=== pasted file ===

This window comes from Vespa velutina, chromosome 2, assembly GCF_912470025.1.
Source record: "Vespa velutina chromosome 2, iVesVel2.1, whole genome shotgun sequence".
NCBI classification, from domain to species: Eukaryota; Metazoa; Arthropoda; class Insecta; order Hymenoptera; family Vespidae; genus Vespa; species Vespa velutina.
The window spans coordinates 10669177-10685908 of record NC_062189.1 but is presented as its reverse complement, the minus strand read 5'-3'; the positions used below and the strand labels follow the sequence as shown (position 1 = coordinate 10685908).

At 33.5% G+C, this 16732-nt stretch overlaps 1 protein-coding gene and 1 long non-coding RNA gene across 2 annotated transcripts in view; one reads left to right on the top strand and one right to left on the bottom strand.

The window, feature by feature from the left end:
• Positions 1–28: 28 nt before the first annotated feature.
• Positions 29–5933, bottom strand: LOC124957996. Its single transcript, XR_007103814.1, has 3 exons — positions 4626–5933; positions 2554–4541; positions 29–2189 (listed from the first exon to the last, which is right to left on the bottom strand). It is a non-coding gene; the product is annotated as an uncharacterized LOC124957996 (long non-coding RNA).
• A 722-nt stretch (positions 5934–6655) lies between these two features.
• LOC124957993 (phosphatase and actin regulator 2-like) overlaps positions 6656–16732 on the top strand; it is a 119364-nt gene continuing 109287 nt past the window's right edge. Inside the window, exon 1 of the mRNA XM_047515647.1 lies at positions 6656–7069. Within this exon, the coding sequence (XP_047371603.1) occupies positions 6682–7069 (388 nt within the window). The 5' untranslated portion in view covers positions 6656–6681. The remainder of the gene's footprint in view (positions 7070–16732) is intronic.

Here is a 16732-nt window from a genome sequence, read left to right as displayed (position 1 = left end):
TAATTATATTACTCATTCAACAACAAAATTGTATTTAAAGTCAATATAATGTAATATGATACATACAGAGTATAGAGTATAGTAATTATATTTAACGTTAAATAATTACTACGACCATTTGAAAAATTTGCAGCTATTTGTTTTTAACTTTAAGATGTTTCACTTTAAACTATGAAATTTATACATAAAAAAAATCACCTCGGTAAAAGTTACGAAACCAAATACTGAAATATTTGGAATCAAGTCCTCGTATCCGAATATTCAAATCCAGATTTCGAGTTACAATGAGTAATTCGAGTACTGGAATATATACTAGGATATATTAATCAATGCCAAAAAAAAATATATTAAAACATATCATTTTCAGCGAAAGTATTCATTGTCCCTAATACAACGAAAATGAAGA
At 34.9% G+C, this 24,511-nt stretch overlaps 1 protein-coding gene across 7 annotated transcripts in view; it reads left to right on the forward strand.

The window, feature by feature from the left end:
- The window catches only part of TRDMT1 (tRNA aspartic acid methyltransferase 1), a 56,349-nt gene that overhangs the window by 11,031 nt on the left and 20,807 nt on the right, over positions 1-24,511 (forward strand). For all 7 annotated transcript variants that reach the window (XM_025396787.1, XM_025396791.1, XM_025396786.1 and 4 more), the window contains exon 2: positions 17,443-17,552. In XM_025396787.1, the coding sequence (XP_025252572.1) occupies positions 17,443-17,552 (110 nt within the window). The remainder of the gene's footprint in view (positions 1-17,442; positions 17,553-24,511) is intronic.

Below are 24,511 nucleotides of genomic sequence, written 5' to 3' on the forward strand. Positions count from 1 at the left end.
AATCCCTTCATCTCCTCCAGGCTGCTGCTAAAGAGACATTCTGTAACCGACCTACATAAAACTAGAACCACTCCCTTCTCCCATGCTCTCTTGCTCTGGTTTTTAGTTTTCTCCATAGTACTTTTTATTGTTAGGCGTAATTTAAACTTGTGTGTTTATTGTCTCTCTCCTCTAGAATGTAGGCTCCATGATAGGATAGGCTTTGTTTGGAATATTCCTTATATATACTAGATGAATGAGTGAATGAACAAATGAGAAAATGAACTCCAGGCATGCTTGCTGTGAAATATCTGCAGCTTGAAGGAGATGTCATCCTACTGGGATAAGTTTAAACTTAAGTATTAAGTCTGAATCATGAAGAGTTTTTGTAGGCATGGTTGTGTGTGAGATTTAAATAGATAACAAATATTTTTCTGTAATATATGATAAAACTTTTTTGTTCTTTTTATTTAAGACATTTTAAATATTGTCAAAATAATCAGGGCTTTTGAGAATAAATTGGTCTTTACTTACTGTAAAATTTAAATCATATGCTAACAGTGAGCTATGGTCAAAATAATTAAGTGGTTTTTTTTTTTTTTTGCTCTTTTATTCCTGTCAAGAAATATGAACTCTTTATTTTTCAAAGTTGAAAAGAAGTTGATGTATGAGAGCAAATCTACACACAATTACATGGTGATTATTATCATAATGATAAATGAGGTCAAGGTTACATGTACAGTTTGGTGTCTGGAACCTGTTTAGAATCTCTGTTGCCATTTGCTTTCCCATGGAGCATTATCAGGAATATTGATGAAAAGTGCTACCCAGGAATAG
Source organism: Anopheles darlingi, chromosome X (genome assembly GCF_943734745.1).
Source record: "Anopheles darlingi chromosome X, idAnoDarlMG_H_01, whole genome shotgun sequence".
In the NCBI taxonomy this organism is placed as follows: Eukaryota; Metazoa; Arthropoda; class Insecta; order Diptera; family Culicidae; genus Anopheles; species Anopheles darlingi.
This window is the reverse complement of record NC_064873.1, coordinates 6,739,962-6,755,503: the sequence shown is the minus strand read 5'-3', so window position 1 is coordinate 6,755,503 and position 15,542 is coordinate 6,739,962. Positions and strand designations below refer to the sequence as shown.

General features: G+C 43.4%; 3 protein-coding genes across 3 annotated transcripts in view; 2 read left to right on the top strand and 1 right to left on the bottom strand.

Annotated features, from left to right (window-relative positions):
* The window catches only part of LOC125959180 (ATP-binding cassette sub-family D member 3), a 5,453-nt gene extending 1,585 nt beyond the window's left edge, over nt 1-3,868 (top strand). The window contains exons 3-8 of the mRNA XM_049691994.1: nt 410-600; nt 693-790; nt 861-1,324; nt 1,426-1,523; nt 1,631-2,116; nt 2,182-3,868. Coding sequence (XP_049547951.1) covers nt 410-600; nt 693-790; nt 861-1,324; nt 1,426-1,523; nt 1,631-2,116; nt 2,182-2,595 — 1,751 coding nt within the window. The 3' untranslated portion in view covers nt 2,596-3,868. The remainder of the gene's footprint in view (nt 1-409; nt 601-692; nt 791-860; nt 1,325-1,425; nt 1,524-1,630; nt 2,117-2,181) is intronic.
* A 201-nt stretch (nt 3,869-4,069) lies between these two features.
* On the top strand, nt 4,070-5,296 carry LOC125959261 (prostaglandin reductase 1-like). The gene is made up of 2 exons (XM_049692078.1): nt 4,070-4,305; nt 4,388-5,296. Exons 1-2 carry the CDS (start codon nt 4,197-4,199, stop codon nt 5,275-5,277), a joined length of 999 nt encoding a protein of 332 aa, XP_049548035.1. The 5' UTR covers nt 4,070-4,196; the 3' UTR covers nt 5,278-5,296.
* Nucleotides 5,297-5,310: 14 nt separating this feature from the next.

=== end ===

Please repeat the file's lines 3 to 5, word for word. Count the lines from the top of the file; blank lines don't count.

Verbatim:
NCBI classification, from domain to species: Eukaryota; Metazoa; Arthropoda; class Insecta; order Hymenoptera; family Vespidae; genus Vespa; species Vespa velutina.
The window spans coordinates 10669177-10685908 of record NC_062189.1 but is presented as its reverse complement, the minus strand read 5'-3'; the positions used below and the strand labels follow the sequence as shown (position 1 = coordinate 10685908).

At 33.5% G+C, this 16732-nt stretch overlaps 1 protein-coding gene and 1 long non-coding RNA gene across 2 annotated transcripts in view; one reads left to right on the top strand and one right to left on the bottom strand.